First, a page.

I also urged Arkansas legislators to focus on questions of benefit adequacy rather than concerns about the plan's effects on teacher recruitment or retention. As we've written before, retirement plans appear to be a poor tool to shape the workforce, and other factors are far more important for how teachers make decisions about whether to enter or remain in the teaching profession. As a result, state leaders should prioritize how well their retirement benefits are meeting the needs of workers. The teaching profession is too large, and too important, to leave without adequate retirement benefits. Click through my full presentation on Arkansas below:
While I was in Arkansas this week, I estimated that two-thirds of the state's teachers won't work long enough to qualify for adequate retirement benefits. Despite basing my estimates on the state pension plan's own actuarial assumptions, some legislators and audience members pushed back, arguing that the pension plan itself helps keep turnover down. As we've written before, the evidence does not support this argument, at least not for workers of all ages and experience levels. But the Arkansas data provide a few more reasons to doubt how much pension plans affect retention rates.
First, Arkansas teacher retention rates have fluctuated over time, even under the same pension plan. Using the state's own actuarial assumptions (drawn from actuarial reports here)*, I calculated five-year survival rates for teachers. The five-year survival rate is a nice round number, but it's also when teachers "vest" into the Arkansas Teacher Retirement System and first qualify for a retirement benefit. Here are the expected five-year survival rates for teachers at various points in time:
Five-year survival rate for Arkansas teachers, as of 2007: 51 percent
Five-year survival rate for Arkansas teachers, as of 2017: 60 percent
This may be contrary to public perception, but the Arkansas pension system at least is seeing lower rates of turnover than it did 10 years ago. These forecasts are based on historical data and are used in the state's official financial projections. The state's assumed teacher retention rates climbed 9 percentage points (about 17 percent) during the last decade, at a time when the pension plan benefits stayed more or less the same.
Second, as we've noted before, retention rates vary widely across districts, schools, and roles, and Arkansas is no exception. Arkansas doesn't release enough data to dig in too far, but its "teacher" pension plan also includes school support workers, and it disaggregates retention rates specifically for those workers. In contrast to teachers, school support workers in Arkansas have much higher turnover rates. Here are their five-year survival rates:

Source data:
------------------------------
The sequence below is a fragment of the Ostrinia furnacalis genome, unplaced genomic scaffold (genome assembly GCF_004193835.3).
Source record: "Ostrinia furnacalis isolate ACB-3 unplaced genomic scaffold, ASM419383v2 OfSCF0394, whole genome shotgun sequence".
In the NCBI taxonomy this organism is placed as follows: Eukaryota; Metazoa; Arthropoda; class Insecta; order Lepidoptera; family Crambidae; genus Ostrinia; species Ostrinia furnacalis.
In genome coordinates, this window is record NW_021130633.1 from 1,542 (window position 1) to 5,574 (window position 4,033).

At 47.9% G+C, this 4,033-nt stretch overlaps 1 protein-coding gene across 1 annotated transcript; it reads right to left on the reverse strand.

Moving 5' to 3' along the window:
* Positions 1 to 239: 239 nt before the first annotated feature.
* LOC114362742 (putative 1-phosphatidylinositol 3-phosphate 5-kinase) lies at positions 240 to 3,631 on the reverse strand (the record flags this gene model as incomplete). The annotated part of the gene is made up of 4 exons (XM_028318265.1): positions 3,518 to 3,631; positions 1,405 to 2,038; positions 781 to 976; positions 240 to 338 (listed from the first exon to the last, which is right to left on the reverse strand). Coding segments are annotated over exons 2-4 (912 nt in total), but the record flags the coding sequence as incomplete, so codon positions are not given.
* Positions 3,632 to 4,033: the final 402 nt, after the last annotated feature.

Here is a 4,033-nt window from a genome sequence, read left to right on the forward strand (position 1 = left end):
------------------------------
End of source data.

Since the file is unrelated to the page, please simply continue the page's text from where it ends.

Five-year survival rate for Arkansas school support workers, as of 2007: 28 percent
Five-year survival rate for Arkansas school support workers, as of 2017: 23 percent
To put a finer point on it, just 23 percent of Arkansas school support workers stay long enough to qualify for any pension at all. They're paying into the pension system, and their employer is contributing on their behalf, but they'll never get anything out of it. Again, the pension plan stayed the exact same throughout this time period, and it was the same pension plan for school support employees as it was for teachers.
Third, I also looked at the assumed retention rates used by the Arkansas Public Employees Retirement System (APERS). In benefit terms, the ATRS and APERS plans are extremely similar, except that APERS covers state and local government employees. For those workers, APERS assumes a five-year survival rate of 27 percent, and it hasn't changed this assumption in the last 10 years.
Now, none of this proves pension plans do or do not have an effect on retention. That would require a much more rigorous study than the superficial look I've presented here. It's possible that pension plans do exert some retention effects on certain groups of teachers, but that those effects are being swamped by other factors like salary or working conditions. But neither of the Arkansas plans assume that workers change their behavior around the vesting period in order to qualify for a pension. And Arkansas' diverging trends do suggest that pension plans are not enough to protect against fluctuations in retention rates over time, or against some groups of workers having much higher or lower retention rates even in the same pension plan.
*Note: Throughout this post, I use the state's turnover estimates for females. The rates for men are even higher.
The following piece originally appeared on The 74.
For nine days, West Virginia teachers went out on strike over concerns about salaries and health care benefits.
Although it’s true that West Virginia has low average salaries, this statistic misses out on lots of other things. For example, I’ve written before about how growing retirement costs are eating into teacher salaries, and it turns out West Virginia is a prime example of this.
In fact, while West Virginia ranks in the bottom five states in teacher salaries, it ranks in the top five in terms of retirement costs. (Most of that money is going toward paying down unfunded liabilities, but it’s a real expense incurred by the state and its school districts.)
Overall, West Virginia climbs to 32nd in terms of salary plus retirement costs. That’s a very different story than the one being told by the media.
Of course, this also doesn’t get into cost of living.
West Virginia lands in the middle of the pack on cost of living, and if we adjusted the raw salary figures based on how far $1 would go, West Virginia teacher salaries would rank even higher.
None of this is to make a judgment about how much West Virginia teachers should be paid, but that argument shouldn’t hinge on the “average teacher salary” metric.
Without looking at all forms of compensation or adjusting for cost of living, average teacher salary rankings don’t tell us all that much.